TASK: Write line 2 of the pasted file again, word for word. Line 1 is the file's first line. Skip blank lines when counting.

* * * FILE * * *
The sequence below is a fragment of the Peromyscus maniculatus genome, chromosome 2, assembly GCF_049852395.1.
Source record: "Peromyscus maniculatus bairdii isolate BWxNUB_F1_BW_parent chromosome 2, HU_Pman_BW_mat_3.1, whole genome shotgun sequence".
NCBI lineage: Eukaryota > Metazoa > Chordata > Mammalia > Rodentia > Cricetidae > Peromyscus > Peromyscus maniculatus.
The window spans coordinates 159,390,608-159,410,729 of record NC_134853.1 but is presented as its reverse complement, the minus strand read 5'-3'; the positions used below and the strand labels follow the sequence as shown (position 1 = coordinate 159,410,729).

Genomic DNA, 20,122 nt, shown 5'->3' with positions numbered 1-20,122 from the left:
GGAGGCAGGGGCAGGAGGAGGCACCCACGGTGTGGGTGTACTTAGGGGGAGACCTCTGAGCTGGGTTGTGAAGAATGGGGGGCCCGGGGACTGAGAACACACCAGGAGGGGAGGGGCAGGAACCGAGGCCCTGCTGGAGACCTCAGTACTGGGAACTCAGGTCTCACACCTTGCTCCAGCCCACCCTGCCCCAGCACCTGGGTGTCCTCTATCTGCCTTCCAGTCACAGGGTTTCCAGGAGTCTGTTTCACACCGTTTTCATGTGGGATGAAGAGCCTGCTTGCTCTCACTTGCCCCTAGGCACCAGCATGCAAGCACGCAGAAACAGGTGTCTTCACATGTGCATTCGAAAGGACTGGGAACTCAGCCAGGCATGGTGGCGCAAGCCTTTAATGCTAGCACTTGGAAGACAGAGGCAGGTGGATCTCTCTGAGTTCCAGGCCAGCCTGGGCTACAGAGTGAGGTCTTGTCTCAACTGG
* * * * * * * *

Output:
Source record: "Peromyscus maniculatus bairdii isolate BWxNUB_F1_BW_parent chromosome 2, HU_Pman_BW_mat_3.1, whole genome shotgun sequence".